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A Beginner’s Guide to Badminton

A Beginner’s Guide to Badminton

A sport that requires 16 feathers from the left wing of a goose?

Find out everything you need to know about the fastest racquet sport in the world in our Beginner’s Guide to Badminton.

What It’s All About

Badminton is a racquet sport played on a rectangular court divided by a net. Two opposing players or two opposing pairs (in the case of a doubles match) take up position on opposite sides of the court and hit a small feathered projectile (called a shuttlecock) over the net.

To score points, players must hit the shuttlecock with enough skill and energy so that their opponent cannot return the shot within the boundary lines.

Matches are played as best of three games. A game is won when a player or doubles pair reaches 21 points by a margin of at least two points. If the score reaches 29-29, the winner of the next point wins the game!

At Glasgow 2014, there will be Men’s and Women’s Singles and Doubles, Mixed Doubles and a combined Mixed Team event, with six Gold medals up for grabs.

Why You’ll Love Watching Badminton

The speed of badminton will have you enthralled as you watch shuttlecocks fly at more than 300km/h.

Badminton players need tremendous physical and mental agility in this lightning-fast contest of instinct, dexterity and stamina. This is a truly exhilarating sport to watch and an exhausting one to play!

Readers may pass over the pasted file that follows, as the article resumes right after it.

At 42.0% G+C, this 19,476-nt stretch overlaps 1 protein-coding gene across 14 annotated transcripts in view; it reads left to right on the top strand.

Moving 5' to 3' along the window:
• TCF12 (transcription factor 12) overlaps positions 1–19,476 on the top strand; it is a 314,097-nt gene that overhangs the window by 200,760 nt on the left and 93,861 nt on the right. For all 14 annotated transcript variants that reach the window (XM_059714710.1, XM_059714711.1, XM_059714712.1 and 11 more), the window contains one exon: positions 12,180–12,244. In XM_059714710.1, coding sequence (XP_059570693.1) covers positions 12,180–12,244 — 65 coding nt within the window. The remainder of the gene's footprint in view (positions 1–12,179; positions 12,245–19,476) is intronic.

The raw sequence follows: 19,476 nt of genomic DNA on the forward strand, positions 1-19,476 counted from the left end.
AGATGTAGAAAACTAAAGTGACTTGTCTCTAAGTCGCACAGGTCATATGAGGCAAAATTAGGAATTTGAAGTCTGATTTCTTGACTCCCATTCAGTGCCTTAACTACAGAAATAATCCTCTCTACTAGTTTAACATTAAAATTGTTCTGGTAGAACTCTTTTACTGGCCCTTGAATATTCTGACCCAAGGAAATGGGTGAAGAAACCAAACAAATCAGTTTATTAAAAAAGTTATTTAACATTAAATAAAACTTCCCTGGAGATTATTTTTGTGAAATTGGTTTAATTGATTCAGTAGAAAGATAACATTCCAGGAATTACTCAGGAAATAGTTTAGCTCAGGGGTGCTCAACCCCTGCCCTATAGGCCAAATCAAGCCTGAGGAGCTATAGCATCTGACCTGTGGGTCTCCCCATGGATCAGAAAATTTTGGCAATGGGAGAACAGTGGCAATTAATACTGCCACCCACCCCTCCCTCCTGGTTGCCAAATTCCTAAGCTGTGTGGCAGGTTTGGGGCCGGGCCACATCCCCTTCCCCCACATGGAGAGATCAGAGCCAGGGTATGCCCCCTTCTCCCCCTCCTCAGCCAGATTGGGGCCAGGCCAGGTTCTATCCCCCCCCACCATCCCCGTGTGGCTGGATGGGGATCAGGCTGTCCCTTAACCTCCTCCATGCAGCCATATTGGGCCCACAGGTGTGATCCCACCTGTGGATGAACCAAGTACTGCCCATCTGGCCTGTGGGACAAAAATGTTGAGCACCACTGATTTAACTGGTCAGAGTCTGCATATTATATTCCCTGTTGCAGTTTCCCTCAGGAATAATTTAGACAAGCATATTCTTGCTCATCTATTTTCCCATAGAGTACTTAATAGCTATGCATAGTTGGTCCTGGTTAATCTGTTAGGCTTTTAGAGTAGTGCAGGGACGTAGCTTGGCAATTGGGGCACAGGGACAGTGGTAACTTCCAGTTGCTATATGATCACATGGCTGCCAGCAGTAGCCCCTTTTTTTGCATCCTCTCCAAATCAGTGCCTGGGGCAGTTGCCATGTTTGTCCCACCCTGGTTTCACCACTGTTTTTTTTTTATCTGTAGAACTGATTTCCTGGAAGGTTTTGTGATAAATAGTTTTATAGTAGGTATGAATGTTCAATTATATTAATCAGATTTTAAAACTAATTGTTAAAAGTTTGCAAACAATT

All About Shuttlecocks

A shuttlecock (also known as a shuttle or birdie) is a small projectile with an open conical shape.

The best shuttlecocks are made up of feathers from the left wing of a goose, with sixteen overlapping feathers embedded into a rounded cork base.

The unusual aerodynamic properties of these mini missiles mean that they have a much higher top speed and a quicker deceleration than balls used in other racquet sports.

Badminton Pub Quiz Round

  • A badminton player can cover more than 2 km in just one match.
  • England is the top medalling nation in Commonwealth badminton, having won a total of 96 medals at previous Games.
  • Billy Gilliland is Scotland’s most successful Commonwealth Games badminton player to date, winning a Bronze, Silver and Gold.

Players to watch out for…

  • World number one in the Men’s singles, Malaysian Lee Chong Wei.
  • Scotland’s Robert Blair and Imogen Bankier – both World Championships Silver medallists.
  • 19-year-old Kirsty Gilmour – an up and coming Scottish player who is currently ranked 37 in the world and climbing.

The Glasgow XX Commonwealth Games are now over. This website is closed and for reference purposes only. Some external links may no longer work. For the latest news and information, please visit the Commonwealth Games Federation website.